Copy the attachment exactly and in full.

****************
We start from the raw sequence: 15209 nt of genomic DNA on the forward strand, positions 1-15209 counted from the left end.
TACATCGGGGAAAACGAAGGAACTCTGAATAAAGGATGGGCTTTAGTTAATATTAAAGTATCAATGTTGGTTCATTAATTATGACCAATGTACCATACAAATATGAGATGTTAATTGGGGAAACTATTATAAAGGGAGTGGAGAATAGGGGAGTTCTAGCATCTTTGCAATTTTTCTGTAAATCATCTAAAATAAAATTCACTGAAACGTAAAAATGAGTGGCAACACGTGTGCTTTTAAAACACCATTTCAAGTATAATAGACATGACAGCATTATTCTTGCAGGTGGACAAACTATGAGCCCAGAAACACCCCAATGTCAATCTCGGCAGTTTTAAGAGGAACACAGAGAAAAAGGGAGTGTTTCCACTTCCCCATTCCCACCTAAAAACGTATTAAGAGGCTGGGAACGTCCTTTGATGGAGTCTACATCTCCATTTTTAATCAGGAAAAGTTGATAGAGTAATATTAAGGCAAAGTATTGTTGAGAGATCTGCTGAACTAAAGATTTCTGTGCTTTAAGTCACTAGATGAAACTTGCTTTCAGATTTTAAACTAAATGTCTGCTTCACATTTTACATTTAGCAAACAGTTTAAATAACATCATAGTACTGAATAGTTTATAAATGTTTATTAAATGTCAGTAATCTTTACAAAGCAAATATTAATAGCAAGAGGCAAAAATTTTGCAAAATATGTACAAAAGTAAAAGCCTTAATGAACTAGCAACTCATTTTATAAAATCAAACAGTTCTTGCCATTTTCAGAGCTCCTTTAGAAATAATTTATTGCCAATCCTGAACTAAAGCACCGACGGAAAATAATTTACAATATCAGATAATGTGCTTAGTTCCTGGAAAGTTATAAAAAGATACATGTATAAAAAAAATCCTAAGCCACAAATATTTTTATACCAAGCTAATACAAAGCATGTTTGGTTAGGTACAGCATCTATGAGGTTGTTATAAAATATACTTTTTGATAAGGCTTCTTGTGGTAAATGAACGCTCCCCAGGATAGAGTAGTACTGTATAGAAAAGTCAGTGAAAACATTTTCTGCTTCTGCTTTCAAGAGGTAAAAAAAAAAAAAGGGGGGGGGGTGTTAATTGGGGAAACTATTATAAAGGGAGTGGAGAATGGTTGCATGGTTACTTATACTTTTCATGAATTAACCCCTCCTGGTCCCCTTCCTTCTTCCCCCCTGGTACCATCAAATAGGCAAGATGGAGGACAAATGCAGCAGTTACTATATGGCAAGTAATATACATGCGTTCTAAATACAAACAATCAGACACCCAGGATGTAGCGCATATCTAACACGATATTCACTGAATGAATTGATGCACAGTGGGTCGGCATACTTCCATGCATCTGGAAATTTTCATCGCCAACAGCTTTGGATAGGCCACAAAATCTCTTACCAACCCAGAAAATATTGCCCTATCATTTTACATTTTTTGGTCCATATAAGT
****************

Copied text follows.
We start from the raw sequence: 15209 nt of genomic DNA on the forward strand, positions 1-15209 counted from the left end.
TACATCGGGGAAAACGAAGGAACTCTGAATAAAGGATGGGCTTTAGTTAATATTAAAGTATCAATGTTGGTTCATTAATTATGACCAATGTACCATACAAATATGAGATGTTAATTGGGGAAACTATTATAAAGGGAGTGGAGAATAGGGGAGTTCTAGCATCTTTGCAATTTTTCTGTAAATCATCTAAAATAAAATTCACTGAAACGTAAAAATGAGTGGCAACACGTGTGCTTTTAAAACACCATTTCAAGTATAATAGACATGACAGCATTATTCTTGCAGGTGGACAAACTATGAGCCCAGAAACACCCCAATGTCAATCTCGGCAGTTTTAAGAGGAACACAGAGAAAAAGGGAGTGTTTCCACTTCCCCATTCCCACCTAAAAACGTATTAAGAGGCTGGGAACGTCCTTTGATGGAGTCTACATCTCCATTTTTAATCAGGAAAAGTTGATAGAGTAATATTAAGGCAAAGTATTGTTGAGAGATCTGCTGAACTAAAGATTTCTGTGCTTTAAGTCACTAGATGAAACTTGCTTTCAGATTTTAAACTAAATGTCTGCTTCACATTTTACATTTAGCAAACAGTTTAAATAACATCATAGTACTGAATAGTTTATAAATGTTTATTAAATGTCAGTAATCTTTACAAAGCAAATATTAATAGCAAGAGGCAAAAATTTTGCAAAATATGTACAAAAGTAAAAGCCTTAATGAACTAGCAACTCATTTTATAAAATCAAACAGTTCTTGCCATTTTCAGAGCTCCTTTAGAAATAATTTATTGCCAATCCTGAACTAAAGCACCGACGGAAAATAATTTACAATATCAGATAATGTGCTTAGTTCCTGGAAAGTTATAAAAAGATACATGTATAAAAAAAATCCTAAGCCACAAATATTTTTATACCAAGCTAATACAAAGCATGTTTGGTTAGGTACAGCATCTATGAGGTTGTTATAAAATATACTTTTTGATAAGGCTTCTTGTGGTAAATGAACGCTCCCCAGGATAGAGTAGTACTGTATAGAAAAGTCAGTGAAAACATTTTCTGCTTCTGCTTTCAAGAGGTAAAAAAAAAAAAAGGGGGGGGGGTGTTAATTGGGGAAACTATTATAAAGGGAGTGGAGAATGGTTGCATGGTTACTTATACTTTTCATGAATTAACCCCTCCTGGTCCCCTTCCTTCTTCCCCCCTGGTACCATCAAATAGGCAAGATGGAGGACAAATGCAGCAGTTACTATATGGCAAGTAATATACATGCGTTCTAAATACAAACAATCAGACACCCAGGATGTAGCGCATATCTAACACGATATTCACTGAATGAATTGATGCACAGTGGGTCGGCATACTTCCATGCATCTGGAAATTTTCATCGCCAACAGCTTTGGATAGGCCACAAAATCTCTTACCAACCCAGAAAATATTGCCCTATCATTTTACATTTTTTGGTCCATATAAGT